Connecting with “GIRLS”. Connecting with Myself.

JUNE 17, 2012
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Photo: Alice Plati

Like any other twenty-four year old female with the means to procure an HBO subscription, I was eagerly anticipating the arrival of “Girls”.  The program had already been heralded as the younger and more raw version of “Sex and the City”, whose entire DVD collection is housed in pink suede casing under my television.

After the pilot episode, I was shocked at how well writer and director Lena Dunham had captured the youthful awkwardness and exuberance that comes with finding yourself in your early twenties. But it wasn’t until the second episode that I became a stalwart believer that “Girls” is going to change the discourse about sex and women, the way Carrie Bradshaw and co. did.

In that particular episode, Jessa (Jemima Kirke) is being questioned by Hannah (Dunham) about her feelings regarding her unplanned pregnancy and impending abortion appointment. Jessa denies feeling sad or angry but instead proclaims, “you know I want to have children…I’m gonna be amazing at it.” I felt a hitch in my breathing as a fictional character identified the emotion I had been struggling to identify.

Only a few weeks earlier, I had miscarried. Like Jessa, I was positive I didn’t want to have the child of a thirty-seven year old transient musician, whose inability to communicate was staggering, but that didn’t make the loss any less painful. The small handful of confidants I told all assured me of the same thing- “it’s for the better.” I agree wholeheartedly. Irony of all ironies, I work as a nanny (like Jessa in “Girls”) so I know first-hand how difficult and life changing it is to have a baby. Despite all these reassurances, I couldn’t shake the overwhelming feeling of sadness and loss.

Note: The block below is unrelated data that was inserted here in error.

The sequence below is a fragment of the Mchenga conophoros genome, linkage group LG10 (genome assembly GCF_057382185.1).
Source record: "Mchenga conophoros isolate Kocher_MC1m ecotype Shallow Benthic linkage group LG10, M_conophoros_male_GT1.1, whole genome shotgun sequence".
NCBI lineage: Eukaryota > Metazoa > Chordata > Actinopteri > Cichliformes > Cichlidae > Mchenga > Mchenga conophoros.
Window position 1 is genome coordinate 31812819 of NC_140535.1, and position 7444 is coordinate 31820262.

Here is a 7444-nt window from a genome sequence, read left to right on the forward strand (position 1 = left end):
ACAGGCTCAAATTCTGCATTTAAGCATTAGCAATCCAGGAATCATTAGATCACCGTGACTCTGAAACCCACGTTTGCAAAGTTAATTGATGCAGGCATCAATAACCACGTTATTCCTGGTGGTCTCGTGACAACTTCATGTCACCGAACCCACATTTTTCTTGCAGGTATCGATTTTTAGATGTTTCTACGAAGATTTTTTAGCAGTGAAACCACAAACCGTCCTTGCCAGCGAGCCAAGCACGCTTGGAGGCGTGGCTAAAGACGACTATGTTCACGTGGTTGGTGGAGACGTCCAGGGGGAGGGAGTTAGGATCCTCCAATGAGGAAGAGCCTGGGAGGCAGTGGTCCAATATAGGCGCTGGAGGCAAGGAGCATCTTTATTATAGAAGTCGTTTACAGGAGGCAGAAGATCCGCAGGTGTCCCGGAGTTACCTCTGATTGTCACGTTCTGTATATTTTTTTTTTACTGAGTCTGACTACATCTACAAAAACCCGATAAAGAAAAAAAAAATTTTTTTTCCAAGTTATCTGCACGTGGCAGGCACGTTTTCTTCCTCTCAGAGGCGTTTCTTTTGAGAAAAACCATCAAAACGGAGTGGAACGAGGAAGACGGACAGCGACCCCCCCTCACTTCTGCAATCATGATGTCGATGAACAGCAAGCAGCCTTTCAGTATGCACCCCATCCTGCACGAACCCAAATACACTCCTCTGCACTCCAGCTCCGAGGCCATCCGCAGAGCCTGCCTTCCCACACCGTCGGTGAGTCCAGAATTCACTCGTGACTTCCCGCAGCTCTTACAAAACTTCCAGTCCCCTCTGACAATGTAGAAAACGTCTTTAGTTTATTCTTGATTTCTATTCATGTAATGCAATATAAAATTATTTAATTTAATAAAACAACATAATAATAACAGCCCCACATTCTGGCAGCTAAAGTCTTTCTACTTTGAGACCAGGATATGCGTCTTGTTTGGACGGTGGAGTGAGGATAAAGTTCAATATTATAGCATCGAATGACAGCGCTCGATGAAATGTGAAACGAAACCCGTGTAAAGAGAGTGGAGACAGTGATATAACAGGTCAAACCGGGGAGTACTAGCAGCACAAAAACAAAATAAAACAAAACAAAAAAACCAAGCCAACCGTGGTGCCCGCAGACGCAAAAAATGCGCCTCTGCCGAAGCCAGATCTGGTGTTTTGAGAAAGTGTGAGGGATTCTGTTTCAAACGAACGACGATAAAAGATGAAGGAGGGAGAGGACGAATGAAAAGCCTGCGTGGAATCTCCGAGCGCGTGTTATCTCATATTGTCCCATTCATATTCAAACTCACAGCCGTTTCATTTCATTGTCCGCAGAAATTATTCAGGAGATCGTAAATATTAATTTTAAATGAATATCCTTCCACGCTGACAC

It wasn’t until after that episode of “Girls” that I could identify the hole in my heart. The recognition that more than anything I want to be a mother and have children. The anger that my first brush with achieving this goal was met with the fear and loneliness of being twenty four, single and pregnant. The realization that when I do decide to start a family, hopefully with a willing and loving partner, this experience will be my frame of reference.

It’s hard to put into words the feeling that comes with watching your body fail you because truth be told, that’s what a miscarriage is. Your body’s inability to support another life; the one thing on this planet that I want to do more than anything else.

If I ever see the ex-almost baby daddy again, I know that I’ll have a deep urge to punch him in the testicles. Not because he refused to answer my texts and calls. Please, I am a girl of twenty-first century dating- that’s a daily occurrence.  But because he made me fearful of the one thing I want out of life. And despite being a college educated East Coast intellectual, it took an HBO program to put me in touch with my deepest emotions.

HBO: it’s not just television – it’s therapy.

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